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Working on Europe Academy: Real-world health data in the EU
24 November 2022 | 16:30–18:30
| Spoken language: English
Session 4: Real-world health data in the European Union
Lecturer: Rok Hrzic
Digital transformation of health systems has created vast collections of real-world health data (RWD), including electronic patient records and insurance claims databases. For health researchers and policymakers, RWD promise several advantages: ready availability, low cost, large number of patients and time points included and diversity in patients and settings. For all its promise, using RWD presents a novel set of challenges. As the data collection methods were designed with purposes other than research in mind, the data might be biased, limited in scope or not readily available to researchers. Most past initiatives seeking to support the use of RWD are mostly proof of concept studies and fragmented into confined disease areas and specific settings. The European Commission recently launched the European Health Data Space (EHDS) aiming—among other objectives—to make the re-use of RWD easier. In this presentation, we will examine the emerging landscape of using RWD for health research and policymaking.Register
– European Commission, Directorate-General for Research and Innovation. (2021). Study on the use of real-world data (RWD) for research, clinical care, regulatory decision-making, health technology assessment, and policy-making: final report and recommendations. Publications Office of the European Union.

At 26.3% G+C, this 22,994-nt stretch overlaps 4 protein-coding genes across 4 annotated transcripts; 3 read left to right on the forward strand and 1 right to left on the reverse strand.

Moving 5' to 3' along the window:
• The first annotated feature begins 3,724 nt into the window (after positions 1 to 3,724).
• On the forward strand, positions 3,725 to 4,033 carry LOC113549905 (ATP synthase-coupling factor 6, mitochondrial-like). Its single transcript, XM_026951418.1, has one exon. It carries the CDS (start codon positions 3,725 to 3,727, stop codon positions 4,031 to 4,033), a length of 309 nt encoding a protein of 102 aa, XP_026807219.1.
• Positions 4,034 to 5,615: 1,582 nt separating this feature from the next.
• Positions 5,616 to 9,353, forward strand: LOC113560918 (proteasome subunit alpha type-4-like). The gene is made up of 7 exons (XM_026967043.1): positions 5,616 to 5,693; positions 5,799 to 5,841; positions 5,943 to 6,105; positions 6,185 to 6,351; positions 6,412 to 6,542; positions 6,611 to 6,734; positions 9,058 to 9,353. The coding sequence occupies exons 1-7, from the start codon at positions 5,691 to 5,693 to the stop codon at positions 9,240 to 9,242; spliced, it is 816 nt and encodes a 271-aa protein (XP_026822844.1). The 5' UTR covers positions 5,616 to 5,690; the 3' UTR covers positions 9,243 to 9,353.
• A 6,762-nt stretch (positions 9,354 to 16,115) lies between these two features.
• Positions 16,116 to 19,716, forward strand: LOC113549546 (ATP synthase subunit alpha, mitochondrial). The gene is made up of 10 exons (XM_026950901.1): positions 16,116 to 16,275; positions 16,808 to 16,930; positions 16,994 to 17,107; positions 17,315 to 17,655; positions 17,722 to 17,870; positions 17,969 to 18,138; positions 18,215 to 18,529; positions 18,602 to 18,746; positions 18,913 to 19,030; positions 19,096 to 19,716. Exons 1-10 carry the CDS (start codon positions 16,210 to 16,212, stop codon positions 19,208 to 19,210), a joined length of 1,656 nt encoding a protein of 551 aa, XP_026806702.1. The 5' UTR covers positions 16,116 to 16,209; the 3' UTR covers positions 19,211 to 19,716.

– The European Health Data Space website.
– van Kessel, R., Wong, B. L. H., Forman, R., Gabrani, J., & Mossialos, E. (2022). The European health data space fails to bridge digital divides. Bmj (Clinical Research Ed.), 378, 071913.
Specific Learning Outcomes:
– Define and use the concept of real-world health data.
– Understand the development and challenges of RWD use in the European Union.
– Become acquainted with the European Health Data Space proposal.
Rok Hrzic is a political epidemiologist at the Department of International Health at Maastricht University and an affiliated doctoral student with the International Max Planck Research School on Population, Health and Data Science. He is a physician by training and holds degrees in epidemiology and in Governance and Leadership in European Public Health from Maastricht University. His work focuses on novel data sources and analysis methods in public health to understand trends in population health and health system performance.
* After attending this lecture students will receive a Certificate of Attendance upon request